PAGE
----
Paul Jessup
Paul Jessup 1930.jpg
Jessup in 1930
Personal information
BornSeptember 23, 1908
Bellingham, Washington, U.S.[1]
DiedOctober 27, 1992 (aged 84)
Palm Beach, Florida, U.S.
Height198 cm (6 ft 6 in)
Weight97 kg (214 lb)
Sport
SportAthletics
Event(s)Shot put, discus throw
ClubWAC, Seattle
Achievements and titles
Personal best(s)SP – 15.44 m (1930)
DT – 51.73 m (1930)[1][2]

Paul Boulet Jessup (September 23, 1908 – October 27, 1992) was an American discus thrower and shot putter. He set a discus world record in 1930 and was a leading favorite for the 1932 Summer Olympics, but only placed eighth in the Olympic final.[1]

Career

Competing for the University of Washington Huskies, Jessup placed fourth at the 1929 NCAA Championships in both the shot and the discus.[1] He was also the captain of the Washington football team, playing offensive tackle and defensive center.[3][4] Jessup improved further in 1930, setting his personal bests that year.[1] In an early dual meet against Stanford University, he threw the discus 48.23 meters (158 ft 2+78 in) and was only narrowly beaten by Stanford's world record holder Eric Krenz.[5] At the 1930 NCAA Championships Jessup went one better by surprisingly beating Krenz;[6] nevertheless, Krenz was selected by coaches as top All-American ahead of Jessup.[7]

Jessup won his first national championship in the discus in August 1930, beating Krenz's world record in the process with a throw of 51.73 meters (169 ft 7+78 in).[1][2][8][9] This record lasted until 1934, when it was beaten by Sweden's Harald Andersson.[10] Jessup repeated as national champion in 1931.[1][9]

Jessup showed consistent form in early 1932[11] and was considered the leading favorite for the Summer Olympics in Los Angeles,[3][11][12] as his main rival, Krenz, had drowned in a boating accident in August 1931.[12][13][14] However, 1928 Olympian John Anderson displaced him as the national leader at the Eastern Tryouts.[15] At the final Olympic Trials Jessup placed second, behind Anderson.[15][16] Anderson went on to win the gold medal at the Olympics, while Jessup had an off day, only managing 8th with a throw of 45.25 m (148 ft 4 in).[1][15]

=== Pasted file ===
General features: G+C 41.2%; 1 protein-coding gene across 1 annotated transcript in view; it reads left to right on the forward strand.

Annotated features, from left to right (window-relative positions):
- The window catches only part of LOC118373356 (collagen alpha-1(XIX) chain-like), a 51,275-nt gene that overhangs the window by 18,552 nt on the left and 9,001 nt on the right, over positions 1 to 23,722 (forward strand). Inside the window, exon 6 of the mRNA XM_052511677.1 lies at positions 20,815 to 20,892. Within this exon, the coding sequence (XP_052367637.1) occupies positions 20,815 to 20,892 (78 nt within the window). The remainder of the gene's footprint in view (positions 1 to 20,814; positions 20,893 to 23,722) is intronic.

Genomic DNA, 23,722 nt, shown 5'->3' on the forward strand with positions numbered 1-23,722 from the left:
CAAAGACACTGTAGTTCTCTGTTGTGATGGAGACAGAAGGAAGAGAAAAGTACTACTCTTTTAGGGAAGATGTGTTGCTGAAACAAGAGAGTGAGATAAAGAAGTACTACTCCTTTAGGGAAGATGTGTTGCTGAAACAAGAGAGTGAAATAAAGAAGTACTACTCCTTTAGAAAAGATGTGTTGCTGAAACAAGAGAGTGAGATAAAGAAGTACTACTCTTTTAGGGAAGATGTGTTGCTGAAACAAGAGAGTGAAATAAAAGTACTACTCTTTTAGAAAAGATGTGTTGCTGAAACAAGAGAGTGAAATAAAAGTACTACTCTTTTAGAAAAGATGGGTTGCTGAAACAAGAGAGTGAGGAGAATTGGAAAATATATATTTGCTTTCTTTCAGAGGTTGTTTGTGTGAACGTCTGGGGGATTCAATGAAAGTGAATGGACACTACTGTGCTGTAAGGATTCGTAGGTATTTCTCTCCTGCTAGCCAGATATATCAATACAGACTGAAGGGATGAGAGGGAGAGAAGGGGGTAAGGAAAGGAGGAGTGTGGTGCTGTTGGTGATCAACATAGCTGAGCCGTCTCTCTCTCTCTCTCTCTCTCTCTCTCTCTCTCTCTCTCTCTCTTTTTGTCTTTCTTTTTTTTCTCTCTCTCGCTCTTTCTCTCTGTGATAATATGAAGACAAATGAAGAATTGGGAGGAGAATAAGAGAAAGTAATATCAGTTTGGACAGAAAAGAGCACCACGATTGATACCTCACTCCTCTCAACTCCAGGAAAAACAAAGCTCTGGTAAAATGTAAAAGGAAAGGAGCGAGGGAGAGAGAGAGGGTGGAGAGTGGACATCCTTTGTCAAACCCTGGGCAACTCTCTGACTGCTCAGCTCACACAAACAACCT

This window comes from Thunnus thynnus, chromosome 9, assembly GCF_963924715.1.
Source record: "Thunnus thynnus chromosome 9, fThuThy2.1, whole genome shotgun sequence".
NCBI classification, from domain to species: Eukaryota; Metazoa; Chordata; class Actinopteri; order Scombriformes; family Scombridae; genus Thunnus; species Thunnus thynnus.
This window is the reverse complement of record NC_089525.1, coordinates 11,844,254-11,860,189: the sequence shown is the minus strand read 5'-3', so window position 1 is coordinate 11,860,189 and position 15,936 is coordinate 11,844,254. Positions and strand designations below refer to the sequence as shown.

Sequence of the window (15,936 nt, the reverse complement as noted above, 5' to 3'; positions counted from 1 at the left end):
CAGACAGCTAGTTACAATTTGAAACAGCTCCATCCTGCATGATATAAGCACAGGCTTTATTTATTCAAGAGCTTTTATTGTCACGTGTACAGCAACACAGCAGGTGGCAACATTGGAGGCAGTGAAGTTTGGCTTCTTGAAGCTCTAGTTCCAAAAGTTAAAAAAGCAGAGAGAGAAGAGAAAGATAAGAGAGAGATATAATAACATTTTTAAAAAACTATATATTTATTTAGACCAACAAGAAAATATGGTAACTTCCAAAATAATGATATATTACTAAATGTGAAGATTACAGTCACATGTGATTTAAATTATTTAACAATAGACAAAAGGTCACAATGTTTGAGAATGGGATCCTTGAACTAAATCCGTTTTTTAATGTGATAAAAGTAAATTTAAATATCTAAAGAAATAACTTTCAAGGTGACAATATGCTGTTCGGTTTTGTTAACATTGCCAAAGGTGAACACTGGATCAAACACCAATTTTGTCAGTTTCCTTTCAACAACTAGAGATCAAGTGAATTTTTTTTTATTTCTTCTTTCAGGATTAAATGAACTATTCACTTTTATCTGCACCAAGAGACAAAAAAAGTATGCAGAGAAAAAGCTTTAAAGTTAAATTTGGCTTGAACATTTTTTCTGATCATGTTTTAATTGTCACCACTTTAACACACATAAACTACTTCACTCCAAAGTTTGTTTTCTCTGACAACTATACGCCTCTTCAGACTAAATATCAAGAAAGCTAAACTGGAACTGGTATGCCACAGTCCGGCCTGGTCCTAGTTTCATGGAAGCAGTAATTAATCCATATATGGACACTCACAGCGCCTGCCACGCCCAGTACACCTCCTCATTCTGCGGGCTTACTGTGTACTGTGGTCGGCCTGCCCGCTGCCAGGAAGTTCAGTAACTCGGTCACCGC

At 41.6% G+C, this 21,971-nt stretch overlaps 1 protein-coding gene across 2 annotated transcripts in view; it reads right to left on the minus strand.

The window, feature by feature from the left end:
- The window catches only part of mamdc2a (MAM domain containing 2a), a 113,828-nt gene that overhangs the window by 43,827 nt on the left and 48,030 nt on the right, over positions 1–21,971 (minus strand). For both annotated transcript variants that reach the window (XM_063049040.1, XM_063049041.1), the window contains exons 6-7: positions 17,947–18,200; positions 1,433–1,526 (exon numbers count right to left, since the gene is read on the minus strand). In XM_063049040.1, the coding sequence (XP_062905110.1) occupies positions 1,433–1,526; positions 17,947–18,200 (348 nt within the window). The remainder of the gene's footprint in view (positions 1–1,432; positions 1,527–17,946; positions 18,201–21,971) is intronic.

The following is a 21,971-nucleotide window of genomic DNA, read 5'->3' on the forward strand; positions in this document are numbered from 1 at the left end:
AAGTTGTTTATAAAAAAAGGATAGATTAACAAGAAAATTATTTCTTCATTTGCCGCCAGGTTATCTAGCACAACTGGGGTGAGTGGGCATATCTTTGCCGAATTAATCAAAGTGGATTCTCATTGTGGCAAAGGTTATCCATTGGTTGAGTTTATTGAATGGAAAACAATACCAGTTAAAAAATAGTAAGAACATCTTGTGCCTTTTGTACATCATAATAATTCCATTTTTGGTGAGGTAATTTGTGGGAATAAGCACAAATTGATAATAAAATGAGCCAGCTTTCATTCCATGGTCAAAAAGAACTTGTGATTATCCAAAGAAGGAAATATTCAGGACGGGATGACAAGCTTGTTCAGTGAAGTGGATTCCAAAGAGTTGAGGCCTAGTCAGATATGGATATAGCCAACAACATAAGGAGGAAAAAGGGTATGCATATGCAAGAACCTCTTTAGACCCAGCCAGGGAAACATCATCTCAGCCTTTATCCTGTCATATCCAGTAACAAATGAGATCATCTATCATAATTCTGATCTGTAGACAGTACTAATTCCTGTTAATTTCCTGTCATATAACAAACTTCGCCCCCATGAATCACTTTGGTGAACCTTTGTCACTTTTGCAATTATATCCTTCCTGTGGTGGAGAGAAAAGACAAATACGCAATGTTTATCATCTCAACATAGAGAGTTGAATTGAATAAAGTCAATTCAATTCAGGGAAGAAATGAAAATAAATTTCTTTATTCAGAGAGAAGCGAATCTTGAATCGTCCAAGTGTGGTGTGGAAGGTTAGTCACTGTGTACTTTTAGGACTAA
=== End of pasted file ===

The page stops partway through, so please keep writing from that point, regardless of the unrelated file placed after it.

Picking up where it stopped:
References

  1. ^ a b c d e f g h Paul Jessup. sports-reference.com
  2. ^ a b Paul Jessup. trackfield.brinkster.net
  3. ^ a b "See Paul Jessup as Weight Star". Spokane Daily Chronicle. April 13, 1932. Retrieved May 5, 2013.
  4. ^ "Giant Bed Offered As Football Prize". Lewiston Evening Journal. November 23, 1929.
  5. ^ "Cards Swamp Huskies In Track Meet, 93–35". Berkeley Daily Gazette. April 28, 1930. Retrieved May 5, 2013.
  6. ^ "Jessup Beat Krenz". Milwaukee Sentinel. June 9, 1930. Retrieved May 5, 2013.
  7. ^ Rockne, Knute (June 22, 1930). "All-America Track, Field Team Named". Milwaukee Sentinel. Retrieved May 5, 2013.
  8. ^ Clark, Al (August 24, 1930). "Paul Jessup Hangs Up World Mark in Discus Heave". The Pittsburgh Press. Retrieved May 5, 2013.
  9. ^ a b Mallon, Bill; Buchanan, Ian; Track & Field News. "A History Of The Results Of The National Track & Field Championships Of The USA From 1876 Through 2011". Track & Field News. Archived from the original on May 23, 2013. Retrieved May 5, 2013.
  10. ^ Butler, Mark; IAAF Media & Public Relations Department (2011), IAAF Statistics Handbook Daegu 2011, International Association of Athletics Federations
  11. ^ a b "If Jessup Breaks Both Arms He May Not Win The Discus". Spokane Daily Chronicle. June 10, 1932. Retrieved May 5, 2013.
  12. ^ a b Gould, Alan (Associated Press) (June 17, 1932). "Sifting Olympic Hopes". The Gettysburg Times. Retrieved May 5, 2013.
  13. ^ "Eric Krenz, Star Weight Man Drowns". The Pittsburgh Press. August 19, 1931. Retrieved May 5, 2013.
  14. ^ "Discus Champion Drowning Victim". Spokane Daily Chronicle. August 20, 1931. Retrieved May 5, 2013.
  15. ^ a b c Hymans, Richard. "The History of the United States Olympic Trials – Track & Field". USA Track & Field; Track & Field News. Archived from the original (PDF) on May 24, 2013. Retrieved May 5, 2013.
  16. ^ "Three Berkeley Athletes Make Olympic Squad". Berkeley Daily Gazette. July 18, 1932. Retrieved May 5, 2013.
Records Preceded by Eric Krenz Men's Discus World Record Holder August 23, 1930 – August 25, 1934 Succeeded by Harald Andersson